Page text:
Ruin and Rising


ruin and rising

Ravka has been torn in two. The great Grisha army has fallen. Alina, the revered Sun Summoner, is in hiding, broken by her last encounter with the Darkling, who is now ruling Ravka from a shadow throne. Deep in the secret chamber called the White Cathedral, Alina is weaker than ever. Unable to summon her power that deep underground, she has grown frail. She was supposedly “saved” by the Apparat but soon realizes that she’s going to become a pawn in a greater game he’s playing. She knows that in order to save Ravka she will have to break free from the Apparat and her ardent worshippers. Since her last battle with the Darkling she’s become revered as Sankta Alina. Her followers trying to build an army around her. They call themselves the Soldat Sol and tattoo suns over their bodies in deference to her.

Alina does manage to break free from the Apparat and her small band of followers set out to find Morozova’s third amplifier and find Nikolai on the way. Their journey takes them through some of the most beautiful and desolate places on the boarders of Ravka straining their relationships and sanity. When they finally find the firebird it’s not exactly what they expected nor is it the third amplifier. Alina realizes this almost immediately, armed with her new knowledge of Morozova given to her by Baghra. The real third amplifier is one that she never expected. A link to Morozova that no one knew existed. The knowledge will test Alina’s courage, heart, and will to save the country she loves.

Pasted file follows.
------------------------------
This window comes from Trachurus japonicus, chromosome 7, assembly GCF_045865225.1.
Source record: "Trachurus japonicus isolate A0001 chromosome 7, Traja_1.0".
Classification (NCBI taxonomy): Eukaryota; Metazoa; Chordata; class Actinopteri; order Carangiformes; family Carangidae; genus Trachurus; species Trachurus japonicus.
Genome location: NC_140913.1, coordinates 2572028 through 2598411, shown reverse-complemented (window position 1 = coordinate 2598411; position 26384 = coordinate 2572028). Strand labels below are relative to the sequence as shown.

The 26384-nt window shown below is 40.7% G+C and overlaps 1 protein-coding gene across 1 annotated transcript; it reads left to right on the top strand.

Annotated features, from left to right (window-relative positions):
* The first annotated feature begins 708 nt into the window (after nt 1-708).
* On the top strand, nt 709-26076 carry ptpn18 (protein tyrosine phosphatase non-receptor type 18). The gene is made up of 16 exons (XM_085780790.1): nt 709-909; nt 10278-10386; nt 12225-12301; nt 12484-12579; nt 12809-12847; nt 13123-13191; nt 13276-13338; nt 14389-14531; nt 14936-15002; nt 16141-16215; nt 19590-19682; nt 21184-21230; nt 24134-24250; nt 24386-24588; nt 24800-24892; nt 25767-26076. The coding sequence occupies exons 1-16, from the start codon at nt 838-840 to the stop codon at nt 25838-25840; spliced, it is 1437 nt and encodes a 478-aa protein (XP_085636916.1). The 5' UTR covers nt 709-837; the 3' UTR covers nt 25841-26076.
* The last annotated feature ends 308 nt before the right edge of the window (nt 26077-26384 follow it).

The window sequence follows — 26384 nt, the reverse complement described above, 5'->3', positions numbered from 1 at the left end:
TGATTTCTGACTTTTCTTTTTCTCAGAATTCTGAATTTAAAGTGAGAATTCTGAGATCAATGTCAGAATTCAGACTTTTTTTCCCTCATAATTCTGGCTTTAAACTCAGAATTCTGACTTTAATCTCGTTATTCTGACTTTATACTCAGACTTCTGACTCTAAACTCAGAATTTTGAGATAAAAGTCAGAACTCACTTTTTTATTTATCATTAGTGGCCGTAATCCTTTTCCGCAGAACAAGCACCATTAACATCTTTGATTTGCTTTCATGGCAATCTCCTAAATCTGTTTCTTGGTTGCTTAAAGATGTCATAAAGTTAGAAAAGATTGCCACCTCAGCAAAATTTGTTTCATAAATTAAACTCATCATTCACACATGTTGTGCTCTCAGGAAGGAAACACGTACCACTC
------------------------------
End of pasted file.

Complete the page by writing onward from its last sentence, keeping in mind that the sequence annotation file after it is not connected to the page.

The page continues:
Ruin and Rising is the last novel in the Grisha trilogy by Leigh Bardugo. I have to say that I was a little disappointed. The parts that were good were great but the parts that weren’t as good felt so forced. This was my least favorite novel of the three. In a way it reminded me of what Stephanie Meyer did in the last Twilight book, just trying to keep her audience happy but having the opposite result. Bardugo tries to maintain relationships in this novel that maybe shouldn’t be. I felt the book would have had more power had she gone through with some of the plot twists instead of reneging on them. The final battle was a bit stilted. I didn’t feel like there was so much lost or gained. The conclusion didn’t meet the hype. The big reveal was a lackluster one, especially in regards to the Darkling. He was such a clever and fascinating tortured villain. He could have his own spin off novels. The one thing I did like about the conclusion however was the effect of the third amplifier. It reminded me of Tuck Everlasting. That perhaps the greatest gift is to lead a normal life.

Overall, I enjoyed the trilogy. I loved the Russian aspects of the novel and had a lot of fun trying to identify what period in history each character and episode was inspired by. The novels have also inspired me to look more deeply into Russian folklore, something I don’t know much about. I think that the trilogy is definitely worth a read and can’t wait to see what else Leigh Bardugo comes out with.

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